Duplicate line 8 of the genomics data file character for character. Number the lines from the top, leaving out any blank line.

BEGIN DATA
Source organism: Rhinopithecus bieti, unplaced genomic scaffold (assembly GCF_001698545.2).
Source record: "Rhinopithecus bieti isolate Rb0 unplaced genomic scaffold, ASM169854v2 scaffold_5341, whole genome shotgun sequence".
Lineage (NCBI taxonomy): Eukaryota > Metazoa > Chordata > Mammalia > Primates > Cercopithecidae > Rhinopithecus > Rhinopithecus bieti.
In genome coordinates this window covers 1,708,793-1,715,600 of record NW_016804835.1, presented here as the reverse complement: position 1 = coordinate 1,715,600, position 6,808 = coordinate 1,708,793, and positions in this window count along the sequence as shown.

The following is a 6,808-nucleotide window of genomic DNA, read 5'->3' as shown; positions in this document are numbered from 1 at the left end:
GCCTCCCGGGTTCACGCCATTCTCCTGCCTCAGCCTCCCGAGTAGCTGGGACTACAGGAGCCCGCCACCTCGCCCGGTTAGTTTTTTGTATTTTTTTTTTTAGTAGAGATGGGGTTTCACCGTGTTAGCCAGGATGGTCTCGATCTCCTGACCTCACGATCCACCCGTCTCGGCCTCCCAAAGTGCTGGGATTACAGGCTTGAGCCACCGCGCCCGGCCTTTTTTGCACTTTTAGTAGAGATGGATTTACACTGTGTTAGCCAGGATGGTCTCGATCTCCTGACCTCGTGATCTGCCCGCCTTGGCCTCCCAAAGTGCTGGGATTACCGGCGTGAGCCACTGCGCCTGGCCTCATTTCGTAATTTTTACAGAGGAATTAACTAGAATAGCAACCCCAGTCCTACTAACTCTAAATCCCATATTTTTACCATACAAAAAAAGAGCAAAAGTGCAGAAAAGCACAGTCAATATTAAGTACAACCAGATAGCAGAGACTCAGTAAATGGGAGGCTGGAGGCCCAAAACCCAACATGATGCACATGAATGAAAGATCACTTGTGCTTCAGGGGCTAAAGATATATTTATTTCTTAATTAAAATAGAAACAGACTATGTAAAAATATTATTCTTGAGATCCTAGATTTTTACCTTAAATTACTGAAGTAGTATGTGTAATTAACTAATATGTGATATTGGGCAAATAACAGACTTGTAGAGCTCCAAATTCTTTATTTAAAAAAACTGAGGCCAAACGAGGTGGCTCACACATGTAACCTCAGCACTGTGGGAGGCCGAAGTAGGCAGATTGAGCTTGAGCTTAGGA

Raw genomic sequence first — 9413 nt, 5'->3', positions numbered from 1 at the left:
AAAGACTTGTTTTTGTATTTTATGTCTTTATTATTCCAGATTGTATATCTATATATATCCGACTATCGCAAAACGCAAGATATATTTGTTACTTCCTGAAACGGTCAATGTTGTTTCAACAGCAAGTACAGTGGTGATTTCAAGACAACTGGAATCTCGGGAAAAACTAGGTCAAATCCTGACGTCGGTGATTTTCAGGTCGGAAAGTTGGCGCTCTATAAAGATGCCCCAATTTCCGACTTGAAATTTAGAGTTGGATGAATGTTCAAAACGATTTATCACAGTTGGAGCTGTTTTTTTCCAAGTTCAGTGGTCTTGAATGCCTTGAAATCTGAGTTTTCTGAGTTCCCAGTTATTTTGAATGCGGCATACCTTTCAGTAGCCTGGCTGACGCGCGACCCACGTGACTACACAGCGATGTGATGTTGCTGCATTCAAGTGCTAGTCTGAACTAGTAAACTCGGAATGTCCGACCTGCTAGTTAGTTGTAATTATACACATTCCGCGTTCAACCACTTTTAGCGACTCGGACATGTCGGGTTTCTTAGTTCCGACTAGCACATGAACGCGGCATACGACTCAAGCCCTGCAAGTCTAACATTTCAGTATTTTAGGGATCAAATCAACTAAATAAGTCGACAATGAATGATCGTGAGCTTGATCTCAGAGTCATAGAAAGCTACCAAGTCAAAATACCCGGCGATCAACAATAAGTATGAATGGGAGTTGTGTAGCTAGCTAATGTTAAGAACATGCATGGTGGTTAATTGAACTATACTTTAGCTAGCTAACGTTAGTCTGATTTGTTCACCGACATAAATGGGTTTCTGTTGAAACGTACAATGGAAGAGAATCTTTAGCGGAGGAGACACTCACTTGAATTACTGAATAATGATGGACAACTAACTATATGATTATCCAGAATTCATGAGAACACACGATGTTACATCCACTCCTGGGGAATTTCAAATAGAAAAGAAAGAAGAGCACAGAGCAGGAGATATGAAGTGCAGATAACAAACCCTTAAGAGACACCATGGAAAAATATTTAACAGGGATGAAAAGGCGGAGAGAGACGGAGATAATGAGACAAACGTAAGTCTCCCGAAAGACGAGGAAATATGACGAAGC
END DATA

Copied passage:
AAAGACTTGTTTTTGTATTTTATGTCTTTATTATTCCAGATTGTATATCTATATATATCCGACTATCGCAAAACGCAAGATATATTTGTTACTTCCTGAAACGGTCAATGTTGTTTCAACAGCAAGTACAGTGGTGATTTCAAGACAACTGGAATCTCGGGAAAAACTAGGTCAAATCCTGACGTCGGTGATTTTCAGGTCGGAAAGTTGGCGCTCTATAAAGATGCCCCAATTTCCGACTTGAAATTTAGAGTTGGATGAATGTTCAAAACGATTTATCACAGTTGGAGCTGTTTTTTTCCAAGTTCAGTGGTCTTGAATGCCTTGAAATCTGAGTTTTCTGAGTTCCCAGTTATTTTGAATGCGGCATACCTTTCAGTAGCCTGGCTGACGCGCGACCCACGTGACTACACAGCGATGTGATGTTGCTGCATTCAAGTGCTAGTCTGAACTAGTAAACTCGGAATGTCCGACCTGCTAGTTAGTTGTAATTATACACATTCCGCGTTCAACCACTTTTAGCGACTCGGACATGTCGGGTTTCTTAGTTCCGACTAGCACATGAACGCGGCATACGACTCAAGCCCTGCAAGTCTAACATTTCAGTATTTTAGGGATCAAATCAACTAAATAAGTCGACAATGAATGATCGTGAGCTTGATCTCAGAGTCATAGAAAGCTACCAAGTCAAAATACCCGGCGATCAACAATAAGTATGAATGGGAGTTGTGTAGCTAGCTAATGTTAAGAACATGCATGGTGGTTAATTGAACTATACTTTAGCTAGCTAACGTTAGTCTGATTTGTTCACCGACATAAATGGGTTTCTGTTGAAACGTACAATGGAAGAGAATCTTTAGCGGAGGAGACACTCACTTGAATTACTGAATAATGATGGACAACTAACTATATGATTATCCAGAATTCATGAGAACACACGATGTTACATCCACTCCTGGGGAATTTCAAATAGAAAAGAAAGAAGAGCACAGAGCAGGAGATATGAAGTGCAGATAACAAACCCTTAAGAGACACCATGGAAAAATATTTAACAGGGATGAAAAGGCGGAGAGAGACGGAGATAATGAGACAAACGTAAGTCTCCCGAAAGACGAGGAAATATGACGAAGC